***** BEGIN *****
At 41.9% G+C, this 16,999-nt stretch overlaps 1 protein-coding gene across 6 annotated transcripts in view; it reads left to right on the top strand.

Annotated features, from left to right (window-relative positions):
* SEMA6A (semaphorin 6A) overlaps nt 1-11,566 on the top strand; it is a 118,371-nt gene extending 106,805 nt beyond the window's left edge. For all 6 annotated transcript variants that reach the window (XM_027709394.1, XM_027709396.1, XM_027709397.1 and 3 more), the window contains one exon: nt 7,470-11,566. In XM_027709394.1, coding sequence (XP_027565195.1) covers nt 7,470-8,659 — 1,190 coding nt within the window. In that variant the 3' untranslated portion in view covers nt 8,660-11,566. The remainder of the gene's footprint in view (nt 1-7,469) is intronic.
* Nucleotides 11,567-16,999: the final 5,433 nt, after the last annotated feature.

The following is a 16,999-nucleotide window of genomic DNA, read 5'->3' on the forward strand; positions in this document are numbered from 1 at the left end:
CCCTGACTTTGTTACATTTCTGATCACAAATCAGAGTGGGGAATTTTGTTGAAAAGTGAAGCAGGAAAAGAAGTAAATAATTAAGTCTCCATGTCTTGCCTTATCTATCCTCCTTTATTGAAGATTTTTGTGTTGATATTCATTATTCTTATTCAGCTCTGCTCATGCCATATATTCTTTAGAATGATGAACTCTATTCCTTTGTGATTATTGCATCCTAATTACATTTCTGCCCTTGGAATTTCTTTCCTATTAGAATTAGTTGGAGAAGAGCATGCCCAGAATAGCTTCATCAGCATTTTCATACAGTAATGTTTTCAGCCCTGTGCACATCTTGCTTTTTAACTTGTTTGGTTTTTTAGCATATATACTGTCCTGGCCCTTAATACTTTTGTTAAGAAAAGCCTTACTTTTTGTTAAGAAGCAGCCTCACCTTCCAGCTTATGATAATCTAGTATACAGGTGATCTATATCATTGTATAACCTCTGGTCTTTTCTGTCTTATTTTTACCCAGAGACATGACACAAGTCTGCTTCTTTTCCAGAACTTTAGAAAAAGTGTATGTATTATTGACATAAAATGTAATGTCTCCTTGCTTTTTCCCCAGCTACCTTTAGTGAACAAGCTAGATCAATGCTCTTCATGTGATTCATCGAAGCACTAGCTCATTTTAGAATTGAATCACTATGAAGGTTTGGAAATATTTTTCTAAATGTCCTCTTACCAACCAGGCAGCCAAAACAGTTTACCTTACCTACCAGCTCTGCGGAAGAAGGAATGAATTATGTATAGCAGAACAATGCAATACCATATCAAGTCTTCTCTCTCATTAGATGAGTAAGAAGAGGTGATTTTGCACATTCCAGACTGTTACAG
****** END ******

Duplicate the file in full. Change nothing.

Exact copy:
At 41.9% G+C, this 16,999-nt stretch overlaps 1 protein-coding gene across 6 annotated transcripts in view; it reads left to right on the top strand.

Annotated features, from left to right (window-relative positions):
* SEMA6A (semaphorin 6A) overlaps nt 1-11,566 on the top strand; it is a 118,371-nt gene extending 106,805 nt beyond the window's left edge. For all 6 annotated transcript variants that reach the window (XM_027709394.1, XM_027709396.1, XM_027709397.1 and 3 more), the window contains one exon: nt 7,470-11,566. In XM_027709394.1, coding sequence (XP_027565195.1) covers nt 7,470-8,659 — 1,190 coding nt within the window. In that variant the 3' untranslated portion in view covers nt 8,660-11,566. The remainder of the gene's footprint in view (nt 1-7,469) is intronic.
* Nucleotides 11,567-16,999: the final 5,433 nt, after the last annotated feature.

The following is a 16,999-nucleotide window of genomic DNA, read 5'->3' on the forward strand; positions in this document are numbered from 1 at the left end:
CCCTGACTTTGTTACATTTCTGATCACAAATCAGAGTGGGGAATTTTGTTGAAAAGTGAAGCAGGAAAAGAAGTAAATAATTAAGTCTCCATGTCTTGCCTTATCTATCCTCCTTTATTGAAGATTTTTGTGTTGATATTCATTATTCTTATTCAGCTCTGCTCATGCCATATATTCTTTAGAATGATGAACTCTATTCCTTTGTGATTATTGCATCCTAATTACATTTCTGCCCTTGGAATTTCTTTCCTATTAGAATTAGTTGGAGAAGAGCATGCCCAGAATAGCTTCATCAGCATTTTCATACAGTAATGTTTTCAGCCCTGTGCACATCTTGCTTTTTAACTTGTTTGGTTTTTTAGCATATATACTGTCCTGGCCCTTAATACTTTTGTTAAGAAAAGCCTTACTTTTTGTTAAGAAGCAGCCTCACCTTCCAGCTTATGATAATCTAGTATACAGGTGATCTATATCATTGTATAACCTCTGGTCTTTTCTGTCTTATTTTTACCCAGAGACATGACACAAGTCTGCTTCTTTTCCAGAACTTTAGAAAAAGTGTATGTATTATTGACATAAAATGTAATGTCTCCTTGCTTTTTCCCCAGCTACCTTTAGTGAACAAGCTAGATCAATGCTCTTCATGTGATTCATCGAAGCACTAGCTCATTTTAGAATTGAATCACTATGAAGGTTTGGAAATATTTTTCTAAATGTCCTCTTACCAACCAGGCAGCCAAAACAGTTTACCTTACCTACCAGCTCTGCGGAAGAAGGAATGAATTATGTATAGCAGAACAATGCAATACCATATCAAGTCTTCTCTCTCATTAGATGAGTAAGAAGAGGTGATTTTGCACATTCCAGACTGTTACAG